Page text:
Cruz didn't explain what tofu has to do with O'Rourke or Democrats, or how a U.S. senator would outlaw barbecue in a state, but in a speech a week earlier, he said liberals wanted to make Texas "just like California, right down to tofu and silicon and dyed hair." Cruz spokeswoman Emily Miller, who once called O'Rourke a "triple meat Whataburger liberal," echoed Cruz's barbecue line, just to show he wasn't entirely joking, tweeting: "Texas on the brink of #AbolishBBQ if voters don't #KeepTexasRed."

"Cruz's words may have been in jest — the suggestion that O'Rourke, an El Paso Democrat, is an an enemy of barbecue is clearly a straw man made of tofu — but that doesn't mean they didn't have the serious purpose of further planting an image in voters' minds of O'Rourke as a candidate outside the mainstream of Texas values," explains Jonathan Tilove at the Austin American-Statesman.

O'Rourke hasn't bothered chasing Cruz's barbecue conspiracy, tweeting instead about expanding Medicaid and protecting health care coverage from Republicans — and lemonade, which he clearly doesn't want to ban.

Anyway, watch for some anti-lemonade angle in Cruz's next attack. Peter Weber

September 4, 2018

Rep. Beto O'Rourke (D-Texas) ended a 34-day road trip around Texas at a homecoming event in El Paso on Sunday. Sen. Ted Cruz (R-Texas), the man he is trying to unseat, released a video on Monday with a "lighthearted reminder" that O'Rourke used the F-word at some of his 100 campaign events across the state.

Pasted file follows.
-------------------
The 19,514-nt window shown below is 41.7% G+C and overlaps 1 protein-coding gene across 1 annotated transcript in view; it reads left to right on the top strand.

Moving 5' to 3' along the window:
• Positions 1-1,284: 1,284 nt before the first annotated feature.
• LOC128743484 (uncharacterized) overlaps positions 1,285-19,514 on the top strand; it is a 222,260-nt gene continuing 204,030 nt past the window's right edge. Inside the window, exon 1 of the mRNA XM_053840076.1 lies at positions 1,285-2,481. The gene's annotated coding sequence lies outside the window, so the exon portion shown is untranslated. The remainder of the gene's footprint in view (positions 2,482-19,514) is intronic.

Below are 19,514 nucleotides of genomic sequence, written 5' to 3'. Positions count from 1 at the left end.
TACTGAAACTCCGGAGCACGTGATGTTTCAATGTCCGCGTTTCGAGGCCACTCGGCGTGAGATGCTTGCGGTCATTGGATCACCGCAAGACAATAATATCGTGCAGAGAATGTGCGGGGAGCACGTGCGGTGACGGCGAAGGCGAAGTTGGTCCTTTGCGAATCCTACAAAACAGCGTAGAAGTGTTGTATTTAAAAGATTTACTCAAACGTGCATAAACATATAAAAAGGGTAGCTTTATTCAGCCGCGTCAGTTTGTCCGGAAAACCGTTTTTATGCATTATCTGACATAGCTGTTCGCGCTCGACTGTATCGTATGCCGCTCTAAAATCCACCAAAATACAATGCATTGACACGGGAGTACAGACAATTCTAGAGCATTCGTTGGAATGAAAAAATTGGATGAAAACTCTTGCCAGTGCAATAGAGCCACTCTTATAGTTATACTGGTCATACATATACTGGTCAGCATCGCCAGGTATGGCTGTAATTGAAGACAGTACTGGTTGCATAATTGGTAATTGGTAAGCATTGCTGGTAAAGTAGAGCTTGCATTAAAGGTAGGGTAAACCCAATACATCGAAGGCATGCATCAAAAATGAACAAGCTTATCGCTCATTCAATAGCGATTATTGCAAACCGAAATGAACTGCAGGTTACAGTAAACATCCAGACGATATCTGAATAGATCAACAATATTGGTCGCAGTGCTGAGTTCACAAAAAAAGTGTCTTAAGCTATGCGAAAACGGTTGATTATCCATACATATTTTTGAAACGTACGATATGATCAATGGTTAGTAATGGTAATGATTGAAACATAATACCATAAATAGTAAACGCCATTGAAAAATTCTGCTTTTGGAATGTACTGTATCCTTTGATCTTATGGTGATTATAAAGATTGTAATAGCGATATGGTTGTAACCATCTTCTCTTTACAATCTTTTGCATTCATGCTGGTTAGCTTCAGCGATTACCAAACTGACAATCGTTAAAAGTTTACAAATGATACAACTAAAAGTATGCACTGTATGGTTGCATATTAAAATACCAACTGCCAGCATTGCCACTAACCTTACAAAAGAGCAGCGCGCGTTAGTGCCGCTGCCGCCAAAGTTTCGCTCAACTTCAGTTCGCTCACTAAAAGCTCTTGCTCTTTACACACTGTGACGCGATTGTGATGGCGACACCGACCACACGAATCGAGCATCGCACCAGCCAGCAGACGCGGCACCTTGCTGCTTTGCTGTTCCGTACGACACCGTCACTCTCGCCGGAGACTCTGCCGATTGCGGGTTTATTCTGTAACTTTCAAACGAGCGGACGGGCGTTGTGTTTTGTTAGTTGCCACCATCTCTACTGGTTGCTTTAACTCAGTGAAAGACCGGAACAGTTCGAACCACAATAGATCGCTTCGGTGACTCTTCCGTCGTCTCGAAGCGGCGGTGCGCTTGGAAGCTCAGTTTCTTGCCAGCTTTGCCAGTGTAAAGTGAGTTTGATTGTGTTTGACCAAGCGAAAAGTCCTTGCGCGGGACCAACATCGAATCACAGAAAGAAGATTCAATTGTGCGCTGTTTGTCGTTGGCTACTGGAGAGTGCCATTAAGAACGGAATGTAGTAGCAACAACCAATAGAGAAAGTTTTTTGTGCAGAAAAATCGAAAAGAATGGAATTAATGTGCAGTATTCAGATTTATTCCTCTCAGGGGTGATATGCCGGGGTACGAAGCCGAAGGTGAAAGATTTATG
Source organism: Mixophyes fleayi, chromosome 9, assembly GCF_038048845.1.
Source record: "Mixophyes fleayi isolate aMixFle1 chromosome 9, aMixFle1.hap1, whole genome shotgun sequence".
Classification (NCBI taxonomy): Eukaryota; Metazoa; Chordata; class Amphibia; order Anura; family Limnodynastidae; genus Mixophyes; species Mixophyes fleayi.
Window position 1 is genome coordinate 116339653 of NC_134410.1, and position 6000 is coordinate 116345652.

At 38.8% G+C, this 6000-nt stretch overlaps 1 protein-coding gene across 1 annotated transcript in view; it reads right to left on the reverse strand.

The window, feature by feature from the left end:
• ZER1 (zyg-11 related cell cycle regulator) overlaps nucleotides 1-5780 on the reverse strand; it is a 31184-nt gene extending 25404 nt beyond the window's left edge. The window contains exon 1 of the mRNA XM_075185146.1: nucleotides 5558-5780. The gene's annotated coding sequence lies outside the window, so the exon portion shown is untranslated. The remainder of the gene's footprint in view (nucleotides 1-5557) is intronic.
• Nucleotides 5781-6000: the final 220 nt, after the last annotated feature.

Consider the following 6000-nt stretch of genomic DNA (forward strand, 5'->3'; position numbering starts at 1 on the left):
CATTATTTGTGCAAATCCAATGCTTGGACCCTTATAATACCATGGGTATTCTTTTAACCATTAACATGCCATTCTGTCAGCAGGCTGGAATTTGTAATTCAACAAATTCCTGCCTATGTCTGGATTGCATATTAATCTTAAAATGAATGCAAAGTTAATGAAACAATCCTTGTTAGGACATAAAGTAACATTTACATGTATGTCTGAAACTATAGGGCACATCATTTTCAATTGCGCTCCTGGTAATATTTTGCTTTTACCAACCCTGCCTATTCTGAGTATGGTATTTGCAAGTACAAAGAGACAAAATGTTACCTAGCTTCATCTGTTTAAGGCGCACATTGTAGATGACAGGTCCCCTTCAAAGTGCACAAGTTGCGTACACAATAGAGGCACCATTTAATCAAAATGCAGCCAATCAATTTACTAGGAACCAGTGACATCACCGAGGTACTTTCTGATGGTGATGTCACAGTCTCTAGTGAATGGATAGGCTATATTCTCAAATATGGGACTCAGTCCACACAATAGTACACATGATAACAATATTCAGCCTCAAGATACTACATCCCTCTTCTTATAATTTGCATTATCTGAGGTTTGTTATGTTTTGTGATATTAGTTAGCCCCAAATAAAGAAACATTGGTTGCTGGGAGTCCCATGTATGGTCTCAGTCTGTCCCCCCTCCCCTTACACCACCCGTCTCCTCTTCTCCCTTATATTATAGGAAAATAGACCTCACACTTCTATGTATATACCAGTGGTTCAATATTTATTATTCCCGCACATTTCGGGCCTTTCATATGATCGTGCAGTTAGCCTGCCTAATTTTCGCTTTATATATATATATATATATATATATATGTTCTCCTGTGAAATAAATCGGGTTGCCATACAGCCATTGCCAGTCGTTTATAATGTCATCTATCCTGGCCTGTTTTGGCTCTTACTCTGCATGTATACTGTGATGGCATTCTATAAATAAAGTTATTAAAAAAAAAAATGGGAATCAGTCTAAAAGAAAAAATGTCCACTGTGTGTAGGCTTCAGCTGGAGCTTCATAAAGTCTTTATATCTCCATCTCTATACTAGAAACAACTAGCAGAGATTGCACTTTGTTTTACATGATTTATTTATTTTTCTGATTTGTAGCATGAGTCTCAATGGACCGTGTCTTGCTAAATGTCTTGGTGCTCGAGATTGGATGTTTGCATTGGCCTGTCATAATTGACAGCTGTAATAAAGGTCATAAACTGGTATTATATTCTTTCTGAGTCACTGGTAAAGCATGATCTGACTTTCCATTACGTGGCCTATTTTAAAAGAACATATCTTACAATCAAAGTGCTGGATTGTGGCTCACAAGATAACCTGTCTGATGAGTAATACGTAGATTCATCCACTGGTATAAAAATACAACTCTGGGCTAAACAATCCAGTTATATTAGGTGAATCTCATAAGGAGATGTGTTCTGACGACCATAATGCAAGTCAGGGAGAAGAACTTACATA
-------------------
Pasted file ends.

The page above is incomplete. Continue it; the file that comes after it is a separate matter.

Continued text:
For those of you not keeping score, historian Kevin M. Kruse recaps Cruz's case against O'Rourke:

O'Rourke, who trails Cruz by about 4 percentage points in the RealClearPolitics polling average, released a Labor Day video about labor. It is safe for work, and you can watch below. Peter Weber

August 20, 2018

Rep. Beto O'Rourke's (D-Texas) campaign is heating up, in part thanks to his odious opponent.

O'Rourke is running to unseat Sen. Ted Cruz (R-Texas), and the gap between the two candidates keeps shrinking. BuzzFeed News on Monday noted that an important part of O'Rourke's growing popularity is a growing disdain for Cruz, as voters tire of his pompous politics and support for President Trump.

The Senate hopeful isn't putting all his eggs in one Cruz-hating basket, though: O'Rourke has run an impressively energetic campaign, BuzzFeed News notes, driving all over Texas to drum up support from apathetic Democrats and moderate voters. The grassroots effort has raised more than double Cruz's fundraising haul, without taking any money from PACs, which BuzzFeed News describes as politically enthralling to voters who feel frustrated by politicians' assumptions that Texans will always vote red.

For voters that feel left behind by Cruz, O'Rourke is an exciting alternative, convincing crowds that establishment politics don't have to be so divisive and cynical. That notion is popular among moderate voters and even some wary Republicans who worry that Cruz's reputation slows down any hope of progress. "They hate [Cruz] in Washington," one voter in Abilene, Texas, told BuzzFeed News. "So how's he supposed to get anything done?"

Despite some Texans' appreciation of Cruz's anti-abortion and pro-Second Amendment politics, many are disenchanted with his sanctimonious style. "I'm not a Democrat," said another Abilene voter. "But I'm sure as heck not voting for Ted Cruz." Read more at BuzzFeed News. Summer Meza